In the interesting category (which for some people could fall into the difficult section), we are still dealing with some orphanage behaviors. I'm not surprised... 6 months would be a really short amount of time to see those go away. There's still some indiscriminate affection going on. Yes, I know she is a naturally affectionate girl and I don't have trouble with that or want to deny that part of her personality, but when you actually witness indiscriminate affection you realize it is to a different degree. There are just no boundaries. We are working on building boundaries.

The bigger orphanage behavior is one that I didn't expect. We are essentially helping H. to completely rethink who she is. For too many years she was treated, due to her appearance, as if she were mentally retarded. There. I said it out loud. It's ugly, but it's true. And when that is how you are treated, that is how you learn to behave, the biggest part being that you don't even really try to do things because you assume you can't. I didn't expect to have to teach my 9 year old some basic self-care and other types of skills. Oh, I expected to have to show her how Americans do things, but that is a little different than teaching outright. The list of self-care skills we have worked on or are continuing to work on is pretty long and I'm not going to go into details, but it caught me by surprise. And not only do we need to teach the skill, we first need to unteach the inability to do it, if that makes sense.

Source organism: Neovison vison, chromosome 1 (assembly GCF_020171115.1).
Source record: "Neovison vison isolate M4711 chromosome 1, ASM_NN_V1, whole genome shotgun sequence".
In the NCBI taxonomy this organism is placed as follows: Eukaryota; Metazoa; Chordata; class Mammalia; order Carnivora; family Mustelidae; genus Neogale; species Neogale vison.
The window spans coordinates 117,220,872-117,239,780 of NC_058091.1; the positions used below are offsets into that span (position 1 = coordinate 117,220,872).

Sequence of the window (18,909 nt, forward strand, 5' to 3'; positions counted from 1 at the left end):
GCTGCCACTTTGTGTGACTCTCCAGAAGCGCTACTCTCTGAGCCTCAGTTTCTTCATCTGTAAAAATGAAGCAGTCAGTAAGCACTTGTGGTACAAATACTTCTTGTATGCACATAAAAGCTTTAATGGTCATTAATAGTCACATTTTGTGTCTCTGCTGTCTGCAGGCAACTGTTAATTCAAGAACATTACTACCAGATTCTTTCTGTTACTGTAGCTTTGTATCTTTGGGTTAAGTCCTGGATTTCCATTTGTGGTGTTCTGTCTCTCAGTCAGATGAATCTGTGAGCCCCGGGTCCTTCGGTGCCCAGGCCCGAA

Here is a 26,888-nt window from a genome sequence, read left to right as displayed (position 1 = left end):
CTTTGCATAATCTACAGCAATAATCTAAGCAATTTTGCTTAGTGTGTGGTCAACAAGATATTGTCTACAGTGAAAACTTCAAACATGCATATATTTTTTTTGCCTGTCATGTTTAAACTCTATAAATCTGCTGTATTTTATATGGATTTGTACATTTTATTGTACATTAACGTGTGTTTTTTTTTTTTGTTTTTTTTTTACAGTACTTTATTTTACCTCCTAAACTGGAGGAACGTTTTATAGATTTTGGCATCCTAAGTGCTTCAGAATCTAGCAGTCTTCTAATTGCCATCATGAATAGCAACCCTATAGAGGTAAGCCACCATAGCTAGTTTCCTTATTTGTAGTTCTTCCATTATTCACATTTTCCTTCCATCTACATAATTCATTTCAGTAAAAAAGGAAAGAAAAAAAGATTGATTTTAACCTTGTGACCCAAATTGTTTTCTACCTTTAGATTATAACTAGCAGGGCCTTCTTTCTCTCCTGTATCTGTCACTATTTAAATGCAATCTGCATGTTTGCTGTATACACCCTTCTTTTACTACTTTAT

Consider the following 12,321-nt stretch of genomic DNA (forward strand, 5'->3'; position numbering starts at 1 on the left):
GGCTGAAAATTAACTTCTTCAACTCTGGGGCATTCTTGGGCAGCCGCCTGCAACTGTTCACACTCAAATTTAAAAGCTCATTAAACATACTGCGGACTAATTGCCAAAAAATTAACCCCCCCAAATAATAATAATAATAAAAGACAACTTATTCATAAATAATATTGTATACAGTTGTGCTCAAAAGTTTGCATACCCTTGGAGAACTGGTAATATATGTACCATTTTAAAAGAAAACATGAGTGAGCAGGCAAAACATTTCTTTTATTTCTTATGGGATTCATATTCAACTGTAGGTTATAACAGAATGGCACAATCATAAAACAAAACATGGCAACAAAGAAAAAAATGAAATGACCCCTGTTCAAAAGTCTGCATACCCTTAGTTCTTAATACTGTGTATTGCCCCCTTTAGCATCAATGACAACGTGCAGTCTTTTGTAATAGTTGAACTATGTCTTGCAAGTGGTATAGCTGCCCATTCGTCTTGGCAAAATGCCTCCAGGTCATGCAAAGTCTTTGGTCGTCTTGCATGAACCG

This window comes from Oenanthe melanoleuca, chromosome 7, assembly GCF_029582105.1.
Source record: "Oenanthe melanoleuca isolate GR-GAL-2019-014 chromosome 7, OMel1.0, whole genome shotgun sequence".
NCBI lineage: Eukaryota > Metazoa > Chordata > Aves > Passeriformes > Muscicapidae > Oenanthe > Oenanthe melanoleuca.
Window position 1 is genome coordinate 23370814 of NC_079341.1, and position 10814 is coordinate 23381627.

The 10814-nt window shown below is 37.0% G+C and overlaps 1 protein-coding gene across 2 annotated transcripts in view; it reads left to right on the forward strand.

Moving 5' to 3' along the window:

The Lord has blessed her with a bit of a competitive streak which is serving her well. Once we convince her she can do something, she is all over trying to get it figured out. And she really doesn't like her brothers being able to do things she can't. She is willing to try things and then tenaciously practice them to work on mastering them. She is even willing to let me move her body (and consequently her  muscles) in new and uncomfortable ways so that she can do more things. I know she spent a good portion of time hunched a bit forward with her head down because this is how her muscles are most comfortable. To move outside that comfort zone, she needed help to put her body in other, more open positions. Once she felt her muscles move like that, though, she practices and practices, taking great pleasure in showing me how well she's doing. And she's building more muscle, is getting stronger, more flexible, and has greater endurance. It is a beautiful thing to watch.

Like her physical muscles, her mental muscles are also being stretched. And like with the other muscles, we see a building and stretching as she learns new and different ways of using her brain... of having real things expected of her. In six months, she has gone from illiterate in any language to beginning to sound out words in English. As we were working through the AlphaPhonics book this morning, I noticed that she is getting the idea of blending the letter sounds together to make a word... definitely one of the trickier aspects of learning to read in my opinion.